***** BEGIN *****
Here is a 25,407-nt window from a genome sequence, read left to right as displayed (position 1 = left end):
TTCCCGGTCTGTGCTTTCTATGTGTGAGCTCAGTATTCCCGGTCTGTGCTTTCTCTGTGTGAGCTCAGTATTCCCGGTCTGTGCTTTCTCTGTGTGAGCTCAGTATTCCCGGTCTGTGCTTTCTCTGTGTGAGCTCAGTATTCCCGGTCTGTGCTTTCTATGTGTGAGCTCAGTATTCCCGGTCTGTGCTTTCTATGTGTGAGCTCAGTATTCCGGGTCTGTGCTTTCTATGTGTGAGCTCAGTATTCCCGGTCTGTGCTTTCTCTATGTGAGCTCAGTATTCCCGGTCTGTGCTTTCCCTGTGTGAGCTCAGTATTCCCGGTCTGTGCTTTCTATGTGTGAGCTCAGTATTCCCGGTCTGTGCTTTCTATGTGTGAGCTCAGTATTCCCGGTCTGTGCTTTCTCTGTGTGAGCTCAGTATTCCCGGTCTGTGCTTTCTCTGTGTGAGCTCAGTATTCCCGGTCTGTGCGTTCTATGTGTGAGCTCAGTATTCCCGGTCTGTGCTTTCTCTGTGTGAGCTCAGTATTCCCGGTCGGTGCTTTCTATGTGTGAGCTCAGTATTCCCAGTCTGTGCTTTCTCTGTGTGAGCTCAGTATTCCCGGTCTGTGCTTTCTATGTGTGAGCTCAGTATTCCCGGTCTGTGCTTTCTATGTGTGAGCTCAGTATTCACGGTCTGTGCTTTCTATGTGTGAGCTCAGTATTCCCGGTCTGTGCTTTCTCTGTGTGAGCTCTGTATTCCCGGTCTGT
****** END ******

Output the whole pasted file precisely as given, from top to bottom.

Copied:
Here is a 25,407-nt window from a genome sequence, read left to right as displayed (position 1 = left end):
TTCCCGGTCTGTGCTTTCTATGTGTGAGCTCAGTATTCCCGGTCTGTGCTTTCTCTGTGTGAGCTCAGTATTCCCGGTCTGTGCTTTCTCTGTGTGAGCTCAGTATTCCCGGTCTGTGCTTTCTCTGTGTGAGCTCAGTATTCCCGGTCTGTGCTTTCTATGTGTGAGCTCAGTATTCCCGGTCTGTGCTTTCTATGTGTGAGCTCAGTATTCCGGGTCTGTGCTTTCTATGTGTGAGCTCAGTATTCCCGGTCTGTGCTTTCTCTATGTGAGCTCAGTATTCCCGGTCTGTGCTTTCCCTGTGTGAGCTCAGTATTCCCGGTCTGTGCTTTCTATGTGTGAGCTCAGTATTCCCGGTCTGTGCTTTCTATGTGTGAGCTCAGTATTCCCGGTCTGTGCTTTCTCTGTGTGAGCTCAGTATTCCCGGTCTGTGCTTTCTCTGTGTGAGCTCAGTATTCCCGGTCTGTGCGTTCTATGTGTGAGCTCAGTATTCCCGGTCTGTGCTTTCTCTGTGTGAGCTCAGTATTCCCGGTCGGTGCTTTCTATGTGTGAGCTCAGTATTCCCAGTCTGTGCTTTCTCTGTGTGAGCTCAGTATTCCCGGTCTGTGCTTTCTATGTGTGAGCTCAGTATTCCCGGTCTGTGCTTTCTATGTGTGAGCTCAGTATTCACGGTCTGTGCTTTCTATGTGTGAGCTCAGTATTCCCGGTCTGTGCTTTCTCTGTGTGAGCTCTGTATTCCCGGTCTGT